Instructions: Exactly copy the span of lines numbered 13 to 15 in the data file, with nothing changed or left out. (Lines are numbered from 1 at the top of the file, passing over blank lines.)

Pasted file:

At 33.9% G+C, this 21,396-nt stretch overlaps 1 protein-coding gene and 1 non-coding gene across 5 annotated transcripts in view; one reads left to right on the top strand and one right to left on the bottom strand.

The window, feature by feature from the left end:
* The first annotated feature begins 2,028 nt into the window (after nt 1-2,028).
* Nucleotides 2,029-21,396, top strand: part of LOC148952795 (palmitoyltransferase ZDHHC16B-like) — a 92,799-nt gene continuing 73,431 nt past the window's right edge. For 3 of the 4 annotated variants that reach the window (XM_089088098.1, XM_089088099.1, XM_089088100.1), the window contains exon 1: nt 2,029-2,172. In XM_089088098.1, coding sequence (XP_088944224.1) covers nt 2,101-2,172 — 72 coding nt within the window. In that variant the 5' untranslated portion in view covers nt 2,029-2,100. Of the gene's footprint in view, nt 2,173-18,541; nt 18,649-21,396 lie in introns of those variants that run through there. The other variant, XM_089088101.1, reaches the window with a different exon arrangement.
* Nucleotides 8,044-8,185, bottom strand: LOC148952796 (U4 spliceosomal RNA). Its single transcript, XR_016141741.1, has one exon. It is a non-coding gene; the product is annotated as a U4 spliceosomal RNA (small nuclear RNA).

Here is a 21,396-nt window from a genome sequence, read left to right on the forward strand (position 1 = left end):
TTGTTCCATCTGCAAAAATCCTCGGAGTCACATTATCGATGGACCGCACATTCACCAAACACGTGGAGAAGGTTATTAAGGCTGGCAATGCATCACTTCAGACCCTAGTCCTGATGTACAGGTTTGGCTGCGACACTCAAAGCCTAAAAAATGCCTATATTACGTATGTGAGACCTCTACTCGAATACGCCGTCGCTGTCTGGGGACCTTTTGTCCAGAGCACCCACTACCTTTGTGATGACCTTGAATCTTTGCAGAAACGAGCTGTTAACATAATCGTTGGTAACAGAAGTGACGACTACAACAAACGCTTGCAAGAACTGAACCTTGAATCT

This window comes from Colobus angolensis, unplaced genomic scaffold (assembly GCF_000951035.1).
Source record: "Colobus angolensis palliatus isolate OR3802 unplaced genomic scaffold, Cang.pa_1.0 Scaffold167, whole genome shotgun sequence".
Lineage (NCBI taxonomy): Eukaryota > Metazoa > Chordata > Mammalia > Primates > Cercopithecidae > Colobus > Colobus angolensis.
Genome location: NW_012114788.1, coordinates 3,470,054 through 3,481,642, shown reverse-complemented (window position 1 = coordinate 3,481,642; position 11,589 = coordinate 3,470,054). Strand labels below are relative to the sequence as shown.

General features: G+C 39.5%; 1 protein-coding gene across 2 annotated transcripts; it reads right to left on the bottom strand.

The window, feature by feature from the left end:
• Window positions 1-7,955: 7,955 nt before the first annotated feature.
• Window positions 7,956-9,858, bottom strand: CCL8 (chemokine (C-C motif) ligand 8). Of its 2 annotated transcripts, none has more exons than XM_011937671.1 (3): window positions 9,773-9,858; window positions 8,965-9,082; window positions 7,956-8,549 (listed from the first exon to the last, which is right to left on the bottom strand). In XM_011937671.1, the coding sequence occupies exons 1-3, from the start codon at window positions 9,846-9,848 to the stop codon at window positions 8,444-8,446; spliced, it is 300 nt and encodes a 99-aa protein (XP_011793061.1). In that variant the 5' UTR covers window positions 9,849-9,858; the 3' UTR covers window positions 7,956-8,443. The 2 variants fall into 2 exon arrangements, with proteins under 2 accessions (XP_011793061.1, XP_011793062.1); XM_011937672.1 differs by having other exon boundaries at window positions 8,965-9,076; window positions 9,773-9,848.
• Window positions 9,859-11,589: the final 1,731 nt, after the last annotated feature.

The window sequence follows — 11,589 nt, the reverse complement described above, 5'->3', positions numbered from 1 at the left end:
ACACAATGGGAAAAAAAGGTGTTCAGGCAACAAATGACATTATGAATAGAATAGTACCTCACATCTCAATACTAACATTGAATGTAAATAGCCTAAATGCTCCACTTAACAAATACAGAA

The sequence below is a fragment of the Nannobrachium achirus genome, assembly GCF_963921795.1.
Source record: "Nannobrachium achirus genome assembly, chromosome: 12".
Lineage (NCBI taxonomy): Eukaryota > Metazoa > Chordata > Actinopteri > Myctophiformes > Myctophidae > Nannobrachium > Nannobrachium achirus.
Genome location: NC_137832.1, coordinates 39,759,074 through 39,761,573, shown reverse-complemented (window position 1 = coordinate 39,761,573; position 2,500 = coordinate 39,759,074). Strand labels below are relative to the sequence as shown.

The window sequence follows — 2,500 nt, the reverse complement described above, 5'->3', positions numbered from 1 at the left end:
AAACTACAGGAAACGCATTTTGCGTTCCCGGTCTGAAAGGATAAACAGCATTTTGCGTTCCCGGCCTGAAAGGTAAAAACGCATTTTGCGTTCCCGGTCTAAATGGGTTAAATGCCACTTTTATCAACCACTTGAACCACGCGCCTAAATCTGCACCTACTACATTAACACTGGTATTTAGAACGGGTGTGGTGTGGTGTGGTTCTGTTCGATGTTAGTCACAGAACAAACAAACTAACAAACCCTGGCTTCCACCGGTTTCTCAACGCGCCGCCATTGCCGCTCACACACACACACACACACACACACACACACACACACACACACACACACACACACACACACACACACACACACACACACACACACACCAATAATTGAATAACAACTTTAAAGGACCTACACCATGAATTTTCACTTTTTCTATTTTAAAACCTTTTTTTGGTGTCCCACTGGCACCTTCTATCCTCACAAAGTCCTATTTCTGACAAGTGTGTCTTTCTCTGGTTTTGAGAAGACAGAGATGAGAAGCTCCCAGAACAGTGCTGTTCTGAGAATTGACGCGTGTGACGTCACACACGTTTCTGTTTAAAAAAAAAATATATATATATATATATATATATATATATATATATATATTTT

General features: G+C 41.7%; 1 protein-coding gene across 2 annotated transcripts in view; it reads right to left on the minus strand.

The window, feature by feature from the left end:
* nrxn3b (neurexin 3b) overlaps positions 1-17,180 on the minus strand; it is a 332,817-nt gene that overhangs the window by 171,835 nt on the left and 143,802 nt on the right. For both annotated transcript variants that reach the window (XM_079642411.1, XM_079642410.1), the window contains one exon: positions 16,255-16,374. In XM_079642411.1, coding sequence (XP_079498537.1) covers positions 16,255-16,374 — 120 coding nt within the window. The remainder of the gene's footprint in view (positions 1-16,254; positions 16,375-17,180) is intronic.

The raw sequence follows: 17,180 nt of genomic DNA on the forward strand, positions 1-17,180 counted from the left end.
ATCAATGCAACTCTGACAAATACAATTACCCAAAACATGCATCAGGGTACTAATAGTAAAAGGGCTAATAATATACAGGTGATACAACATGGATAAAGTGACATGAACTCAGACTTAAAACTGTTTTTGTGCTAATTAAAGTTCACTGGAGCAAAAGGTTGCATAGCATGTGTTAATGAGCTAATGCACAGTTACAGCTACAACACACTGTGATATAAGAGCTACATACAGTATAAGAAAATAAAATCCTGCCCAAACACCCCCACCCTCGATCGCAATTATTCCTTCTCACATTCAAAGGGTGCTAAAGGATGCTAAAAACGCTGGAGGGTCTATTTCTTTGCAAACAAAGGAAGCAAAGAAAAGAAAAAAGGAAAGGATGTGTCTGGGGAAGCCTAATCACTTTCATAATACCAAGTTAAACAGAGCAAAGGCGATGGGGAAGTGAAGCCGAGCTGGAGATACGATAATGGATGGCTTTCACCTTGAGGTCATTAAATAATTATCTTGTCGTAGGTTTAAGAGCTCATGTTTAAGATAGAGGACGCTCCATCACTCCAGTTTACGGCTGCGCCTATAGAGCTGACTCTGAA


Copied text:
The window, feature by feature from the left end:
• Window positions 1-7,955: 7,955 nt before the first annotated feature.
• Window positions 7,956-9,858, bottom strand: CCL8 (chemokine (C-C motif) ligand 8). Of its 2 annotated transcripts, none has more exons than XM_011937671.1 (3): window positions 9,773-9,858; window positions 8,965-9,082; window positions 7,956-8,549 (listed from the first exon to the last, which is right to left on the bottom strand). In XM_011937671.1, the coding sequence occupies exons 1-3, from the start codon at window positions 9,846-9,848 to the stop codon at window positions 8,444-8,446; spliced, it is 300 nt and encodes a 99-aa protein (XP_011793061.1). In that variant the 5' UTR covers window positions 9,849-9,858; the 3' UTR covers window positions 7,956-8,443. The 2 variants fall into 2 exon arrangements, with proteins under 2 accessions (XP_011793061.1, XP_011793062.1); XM_011937672.1 differs by having other exon boundaries at window positions 8,965-9,076; window positions 9,773-9,848.